It’s been an exciting week in Danville. On Monday, our town board passed an ordinance that allows people to drive golf carts on the town streets and announced it on Facebook, anticipating, wrongly as it turns out, that Danvillians would welcome this development. A clear case of government providing a service no one had asked for. There had been no public outcries for golf carts, no marches with people carrying signs demanding the right to drive a golf cart in town. People are weighing in on Facebook saying it’s a ridiculous idea, that traffic is bad enough, and now we’re adding golf carts to the mix and what in the world was the town board thinking?
People posted pictures of golf cart wrecks on the town’s Facebook page, and someone added a story about a girl over in Greencastle who almost killed her grandfather while driving a golf cart and now the seniors are agitated, and rightly so. Several people noted our town already had an obesity problem and the town board had no business encouraging the use of golf carts, which will only make it worse. What we need are walking trails and sidewalks, one person wrote, and suggested the town board members could use a little exercise themselves. It got kind of personal. I kept out of it. I’m trying to rise above it all, but I don’t know how much longer I’ll be able to stay on the sidelines. It’s one of those pressing moral issues that often require people to take a side.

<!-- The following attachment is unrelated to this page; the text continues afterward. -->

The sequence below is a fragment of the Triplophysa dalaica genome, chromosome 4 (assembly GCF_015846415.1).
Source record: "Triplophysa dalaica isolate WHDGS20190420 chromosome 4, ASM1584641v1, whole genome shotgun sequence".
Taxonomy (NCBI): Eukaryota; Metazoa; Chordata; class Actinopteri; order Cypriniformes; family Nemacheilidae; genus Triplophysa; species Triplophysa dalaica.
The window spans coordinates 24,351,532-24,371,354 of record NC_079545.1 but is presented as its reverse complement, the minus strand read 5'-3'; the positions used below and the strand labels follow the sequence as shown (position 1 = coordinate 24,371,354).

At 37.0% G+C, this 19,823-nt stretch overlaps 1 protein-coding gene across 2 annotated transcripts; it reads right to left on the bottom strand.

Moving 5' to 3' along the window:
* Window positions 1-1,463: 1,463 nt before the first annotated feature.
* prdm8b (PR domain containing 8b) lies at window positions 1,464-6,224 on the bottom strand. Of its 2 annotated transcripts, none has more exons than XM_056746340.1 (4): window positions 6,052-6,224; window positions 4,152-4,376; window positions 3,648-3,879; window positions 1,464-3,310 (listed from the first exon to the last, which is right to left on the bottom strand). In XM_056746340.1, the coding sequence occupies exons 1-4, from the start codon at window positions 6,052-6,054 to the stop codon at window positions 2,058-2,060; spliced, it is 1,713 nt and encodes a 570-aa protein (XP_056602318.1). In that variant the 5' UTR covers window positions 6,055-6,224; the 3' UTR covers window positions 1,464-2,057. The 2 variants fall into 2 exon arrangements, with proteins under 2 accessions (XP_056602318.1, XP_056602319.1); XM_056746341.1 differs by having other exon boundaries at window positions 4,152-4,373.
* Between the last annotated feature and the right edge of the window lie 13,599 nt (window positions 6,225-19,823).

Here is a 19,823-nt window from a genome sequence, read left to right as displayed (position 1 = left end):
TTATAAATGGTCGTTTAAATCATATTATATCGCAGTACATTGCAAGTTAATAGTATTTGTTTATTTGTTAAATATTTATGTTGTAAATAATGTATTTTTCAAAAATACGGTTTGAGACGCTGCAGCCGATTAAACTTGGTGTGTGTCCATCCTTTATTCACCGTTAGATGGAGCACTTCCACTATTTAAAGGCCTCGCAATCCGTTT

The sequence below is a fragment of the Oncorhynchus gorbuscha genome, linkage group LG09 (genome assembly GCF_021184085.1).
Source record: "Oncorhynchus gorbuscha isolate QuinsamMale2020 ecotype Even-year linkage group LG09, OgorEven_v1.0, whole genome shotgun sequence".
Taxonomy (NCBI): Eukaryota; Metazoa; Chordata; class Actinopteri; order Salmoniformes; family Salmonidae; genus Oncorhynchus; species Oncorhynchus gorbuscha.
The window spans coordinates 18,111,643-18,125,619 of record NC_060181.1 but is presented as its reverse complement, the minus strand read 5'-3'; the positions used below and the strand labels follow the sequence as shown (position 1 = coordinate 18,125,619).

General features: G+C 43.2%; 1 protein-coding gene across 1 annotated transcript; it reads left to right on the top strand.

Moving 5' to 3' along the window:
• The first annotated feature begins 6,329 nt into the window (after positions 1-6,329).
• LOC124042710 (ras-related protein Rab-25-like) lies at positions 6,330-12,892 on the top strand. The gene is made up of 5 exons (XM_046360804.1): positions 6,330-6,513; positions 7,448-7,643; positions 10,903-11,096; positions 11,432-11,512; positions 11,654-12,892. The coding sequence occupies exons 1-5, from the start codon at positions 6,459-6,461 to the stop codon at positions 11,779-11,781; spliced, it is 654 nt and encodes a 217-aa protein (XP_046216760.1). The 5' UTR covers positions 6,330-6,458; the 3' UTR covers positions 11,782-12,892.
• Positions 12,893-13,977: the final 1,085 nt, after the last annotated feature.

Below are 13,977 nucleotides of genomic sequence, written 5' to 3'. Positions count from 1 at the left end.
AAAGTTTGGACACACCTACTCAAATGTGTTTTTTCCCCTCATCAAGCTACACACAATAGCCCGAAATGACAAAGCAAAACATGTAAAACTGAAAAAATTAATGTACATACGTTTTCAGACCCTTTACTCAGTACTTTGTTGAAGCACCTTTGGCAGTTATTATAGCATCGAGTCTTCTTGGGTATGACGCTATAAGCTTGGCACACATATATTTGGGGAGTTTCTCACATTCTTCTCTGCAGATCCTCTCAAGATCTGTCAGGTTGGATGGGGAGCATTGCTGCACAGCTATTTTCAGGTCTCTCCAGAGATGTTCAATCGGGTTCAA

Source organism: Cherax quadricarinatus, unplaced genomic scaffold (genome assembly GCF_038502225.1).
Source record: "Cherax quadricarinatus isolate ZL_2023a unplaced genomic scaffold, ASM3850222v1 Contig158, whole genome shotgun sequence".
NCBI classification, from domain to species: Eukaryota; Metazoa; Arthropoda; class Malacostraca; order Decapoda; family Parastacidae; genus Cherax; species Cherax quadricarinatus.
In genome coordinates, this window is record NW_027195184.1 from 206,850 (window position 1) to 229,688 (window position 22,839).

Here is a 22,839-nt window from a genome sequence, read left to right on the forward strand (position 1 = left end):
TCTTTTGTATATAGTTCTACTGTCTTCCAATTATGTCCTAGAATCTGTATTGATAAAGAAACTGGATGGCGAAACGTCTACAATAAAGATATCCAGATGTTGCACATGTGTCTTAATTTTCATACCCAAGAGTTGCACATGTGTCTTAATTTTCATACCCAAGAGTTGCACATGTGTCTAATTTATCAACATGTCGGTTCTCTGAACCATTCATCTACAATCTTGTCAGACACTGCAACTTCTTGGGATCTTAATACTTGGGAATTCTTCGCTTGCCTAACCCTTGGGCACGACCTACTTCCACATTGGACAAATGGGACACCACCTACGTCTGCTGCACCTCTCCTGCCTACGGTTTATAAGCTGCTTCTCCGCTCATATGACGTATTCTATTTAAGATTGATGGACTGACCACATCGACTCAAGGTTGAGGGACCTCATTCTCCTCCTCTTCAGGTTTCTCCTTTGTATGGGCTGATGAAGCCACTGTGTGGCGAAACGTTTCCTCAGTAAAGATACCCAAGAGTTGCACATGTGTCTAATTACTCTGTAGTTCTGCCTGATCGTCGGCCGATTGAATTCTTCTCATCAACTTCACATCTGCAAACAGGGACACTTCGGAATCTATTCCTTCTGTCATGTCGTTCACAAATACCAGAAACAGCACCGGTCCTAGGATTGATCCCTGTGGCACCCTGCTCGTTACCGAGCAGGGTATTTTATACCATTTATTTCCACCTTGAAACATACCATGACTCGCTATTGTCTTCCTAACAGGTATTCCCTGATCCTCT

If I were serving on the town board, golf carts would not have been the hill on which I died. I would have applied my political capital elsewhere, toward something a bit more noble, like passing an ordinance that would have given every Quaker pastor in town a free motorcycle.
It made me think about what we’ve been discussing—the qualities of a healthy nation. We’ve been dwelling on that subject for several weeks now and have thus far said that in healthy nations, those who can help those can’t, while holding accountable those who won’t. We’ve also said healthy, responsible nations give careful thought to their alliances, to their commitments, to their promises, and once made, honor them. They give their word, then keep their word. Last week, we said healthy nations are not defined by their borders, but by their character.
Today, I would like to add to our list this principle. Healthy nations, like healthy people, devote their energy to uniting people around noble ideals. It is never simply enough to unite people. Hitler united tens of millions of people. He organized and directed the vast wealth of a thriving nation toward a cohesive goal. But that goal was despicable, an affront to decency, in every way ethically and spiritually obscene.